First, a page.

DAY TWO: Sáng’áay Stang – K’yuusda to G̱aaw

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This August a Haida-language team set forth from Gaaw to survey the north and west coasts of Haida Gwaii. Guided by elders’ teachings, the Haida language, historical records, and century -old maps, they learned and confirmed a selection of the ancestral place names that cover Haida Gwaii. Haida speaker Hlgawangdlii Skilaa Lawrence Bell and language consultant K’aayhltla Xuhl Rhonda Bell joined linguistics professor Gulkiihlgad Dr Marianne Ignace and language learner Jaalen Edenshaw aboard the vessel, Highlander under the command of skipper Meredith Adams. What follows is the second piece of a three-part series that describes their findings.

Day two of our excursion begins. A chilly morning light pushes through clouds that hang like cold breath above the cedars. We quickly load the Highlander and push away from shore. The dull drone of the motors begins again and the boat pulls away from the protected harbour and into the hilly waves. “All these k’aaláagaa people,” says Hlg̱awangdlii Skilaa.

To the north, the cliffs of Cox Island smash the rollers apart with ease. The islands’ unhurried sculptors – glaciers – vanished into the sea long ago, but today their tireless successor, the ocean, continues to wear away the stone. After eons of carving, the violent contours of this island unfold like wings as the crew searches for ancestral landmarks. Cox Island sits tall among a nest of toothy reefs and reflects it’s English name, ‘Hazardous Cove’. Behind it, the much larger K’iis Gwaay Langara Island wraps around the cove like a motherly arm.

As the crew passes in front of Cox Island, a tall fin of rock seems to peel away, revealing it is pierced through with a hole. The crew is excited to realize they have identified Kwaa Xiilas Pierced Rock. Stories say a husband and wife, who lived nearby, would venture out to make slaves of anyone who came to collect sea-bird eggs there. But their work came to an end one day, when as they were running away from angry pursuers, they were instantaneously petrified. As we round the northern tip of Cox Island, the wife and husband come into view, standing close to one another in pillars of stone. These stones are called Diigun and Diigun Jaahl.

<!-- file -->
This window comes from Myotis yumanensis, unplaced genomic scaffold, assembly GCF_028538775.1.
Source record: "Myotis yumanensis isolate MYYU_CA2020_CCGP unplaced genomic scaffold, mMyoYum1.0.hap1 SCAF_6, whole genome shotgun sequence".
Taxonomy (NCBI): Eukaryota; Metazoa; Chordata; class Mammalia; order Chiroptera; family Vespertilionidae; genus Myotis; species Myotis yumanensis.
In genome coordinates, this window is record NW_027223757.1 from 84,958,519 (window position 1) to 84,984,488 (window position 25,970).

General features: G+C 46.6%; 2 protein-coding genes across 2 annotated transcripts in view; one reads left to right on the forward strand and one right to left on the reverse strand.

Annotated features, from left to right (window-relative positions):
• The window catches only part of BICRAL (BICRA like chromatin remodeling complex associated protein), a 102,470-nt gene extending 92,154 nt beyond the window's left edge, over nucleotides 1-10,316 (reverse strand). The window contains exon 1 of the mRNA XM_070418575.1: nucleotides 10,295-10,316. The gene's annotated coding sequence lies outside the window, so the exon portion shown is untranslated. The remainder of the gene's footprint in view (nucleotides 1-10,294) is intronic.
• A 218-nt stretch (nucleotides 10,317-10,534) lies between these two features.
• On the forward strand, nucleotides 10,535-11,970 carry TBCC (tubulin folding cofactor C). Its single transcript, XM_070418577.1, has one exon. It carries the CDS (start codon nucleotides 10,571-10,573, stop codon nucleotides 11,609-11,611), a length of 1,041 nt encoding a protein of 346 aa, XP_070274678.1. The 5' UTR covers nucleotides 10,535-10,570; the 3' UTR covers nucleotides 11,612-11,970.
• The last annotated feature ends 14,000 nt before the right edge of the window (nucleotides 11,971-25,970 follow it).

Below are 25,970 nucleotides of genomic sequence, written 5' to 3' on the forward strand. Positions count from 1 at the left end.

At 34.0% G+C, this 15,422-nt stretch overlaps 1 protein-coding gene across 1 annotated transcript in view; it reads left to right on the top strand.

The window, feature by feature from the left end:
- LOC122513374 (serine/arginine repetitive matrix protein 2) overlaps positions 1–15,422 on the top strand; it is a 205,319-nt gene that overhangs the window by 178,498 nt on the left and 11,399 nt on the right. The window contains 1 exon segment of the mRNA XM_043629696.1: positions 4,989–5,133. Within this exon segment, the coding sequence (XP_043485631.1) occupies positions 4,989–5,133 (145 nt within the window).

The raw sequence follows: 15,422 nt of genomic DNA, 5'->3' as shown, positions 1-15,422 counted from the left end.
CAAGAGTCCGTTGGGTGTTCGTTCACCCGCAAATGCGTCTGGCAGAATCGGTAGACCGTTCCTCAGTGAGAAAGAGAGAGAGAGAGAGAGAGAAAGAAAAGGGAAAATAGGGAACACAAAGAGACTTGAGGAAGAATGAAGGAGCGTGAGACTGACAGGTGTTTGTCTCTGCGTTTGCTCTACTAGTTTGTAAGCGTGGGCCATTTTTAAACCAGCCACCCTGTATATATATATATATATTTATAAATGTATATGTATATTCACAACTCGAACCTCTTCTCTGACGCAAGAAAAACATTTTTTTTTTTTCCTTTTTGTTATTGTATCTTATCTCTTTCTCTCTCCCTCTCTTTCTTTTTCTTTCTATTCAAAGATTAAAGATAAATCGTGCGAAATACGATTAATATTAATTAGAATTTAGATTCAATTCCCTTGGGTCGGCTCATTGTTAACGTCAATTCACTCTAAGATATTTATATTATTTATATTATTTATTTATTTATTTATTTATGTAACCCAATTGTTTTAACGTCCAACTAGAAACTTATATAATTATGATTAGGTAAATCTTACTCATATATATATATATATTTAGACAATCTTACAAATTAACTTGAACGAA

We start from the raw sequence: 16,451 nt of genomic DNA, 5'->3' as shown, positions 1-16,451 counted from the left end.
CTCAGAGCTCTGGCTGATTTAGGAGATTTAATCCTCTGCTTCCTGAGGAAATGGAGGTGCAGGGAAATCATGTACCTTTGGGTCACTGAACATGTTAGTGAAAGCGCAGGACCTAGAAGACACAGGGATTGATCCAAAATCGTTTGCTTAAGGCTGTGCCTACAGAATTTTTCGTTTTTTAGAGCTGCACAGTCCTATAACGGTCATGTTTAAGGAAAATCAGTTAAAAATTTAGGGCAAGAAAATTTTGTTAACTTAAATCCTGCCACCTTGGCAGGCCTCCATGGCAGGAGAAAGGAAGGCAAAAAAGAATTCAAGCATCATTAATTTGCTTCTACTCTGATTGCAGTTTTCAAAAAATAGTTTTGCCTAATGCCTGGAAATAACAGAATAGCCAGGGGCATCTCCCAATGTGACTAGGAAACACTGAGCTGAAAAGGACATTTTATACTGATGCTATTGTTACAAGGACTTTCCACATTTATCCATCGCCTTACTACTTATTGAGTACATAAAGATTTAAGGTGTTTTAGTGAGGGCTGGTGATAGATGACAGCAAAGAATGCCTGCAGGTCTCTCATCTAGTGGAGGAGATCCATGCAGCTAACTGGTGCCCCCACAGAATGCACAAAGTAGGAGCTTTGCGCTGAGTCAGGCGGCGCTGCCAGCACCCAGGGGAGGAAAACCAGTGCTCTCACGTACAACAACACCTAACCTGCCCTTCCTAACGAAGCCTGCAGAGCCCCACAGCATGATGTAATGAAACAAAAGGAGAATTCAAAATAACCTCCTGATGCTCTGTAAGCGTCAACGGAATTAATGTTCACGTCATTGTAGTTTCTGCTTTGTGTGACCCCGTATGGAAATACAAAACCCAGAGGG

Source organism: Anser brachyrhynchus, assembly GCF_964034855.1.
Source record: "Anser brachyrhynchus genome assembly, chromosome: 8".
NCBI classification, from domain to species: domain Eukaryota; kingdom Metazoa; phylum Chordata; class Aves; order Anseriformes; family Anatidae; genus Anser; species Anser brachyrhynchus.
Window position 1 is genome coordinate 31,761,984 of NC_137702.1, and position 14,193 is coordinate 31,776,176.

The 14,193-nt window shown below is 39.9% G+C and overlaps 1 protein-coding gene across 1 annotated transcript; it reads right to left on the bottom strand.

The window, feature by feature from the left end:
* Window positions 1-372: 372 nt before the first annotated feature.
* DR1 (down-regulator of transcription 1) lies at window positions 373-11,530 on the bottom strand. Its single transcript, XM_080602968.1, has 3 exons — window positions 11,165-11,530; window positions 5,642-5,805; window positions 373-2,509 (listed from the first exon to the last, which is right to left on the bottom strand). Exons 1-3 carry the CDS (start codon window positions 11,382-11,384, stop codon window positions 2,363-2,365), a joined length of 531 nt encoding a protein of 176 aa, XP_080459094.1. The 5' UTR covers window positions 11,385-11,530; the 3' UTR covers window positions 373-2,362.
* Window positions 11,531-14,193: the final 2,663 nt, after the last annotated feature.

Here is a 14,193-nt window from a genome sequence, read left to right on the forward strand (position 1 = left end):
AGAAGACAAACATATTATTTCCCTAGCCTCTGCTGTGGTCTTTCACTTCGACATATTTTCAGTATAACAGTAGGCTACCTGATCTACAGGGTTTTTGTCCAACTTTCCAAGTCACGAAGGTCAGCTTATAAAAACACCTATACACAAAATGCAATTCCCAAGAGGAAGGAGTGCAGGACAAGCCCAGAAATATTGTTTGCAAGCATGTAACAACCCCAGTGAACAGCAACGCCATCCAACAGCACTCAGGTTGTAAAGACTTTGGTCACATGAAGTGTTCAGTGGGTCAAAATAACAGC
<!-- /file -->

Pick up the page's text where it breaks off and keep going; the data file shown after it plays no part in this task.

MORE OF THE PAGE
Yesterday’s phrase comes to mind, “You had to be tough to live on the west coast” as Highlander wobbles on the tips of lumbering waves. Yet this is perfect habitat for a host of plump sea birds. From the cliff-sides, kwaanaa Tufted puffins zip and dash about nipping at darting fish. These soft bundles plunge nimbly through crushing breakers. Once full, they retire to cold cliff-edges, where they are quite comfortable exposed to the wind and rain, perched high above the boulder-strewn shore.

From Cox Island, we then follow the south and east coasts of K’iis Gwaay. Here the shore proliferates with landmarks. Outlandish stones jut forth inconceivably into the sky, hang delicately on slender buttresses, and lean lazily to one side like windblown pines.

Passing east, below K’iis Gwaay along its south shore, we find Tsiihlans Gunaay Devil’s Club’s burial, a bulbous stone with a lopsided head lolling on a tapering neck, like stan geoduck standing upside down on its tongue. Next comes Tiidaldaang small waves, perhaps so named because here the water has calmed significantly. After this Kwaa Tl’ajuwaas slanting rock appears, leaning diagonally not entirely unlike the loose cross-hatching of a carver’s hasty apprentice. From here, looking north, the hazy shadow of Kwaa K’iijuuwas heavy stone appears like a dark doorway.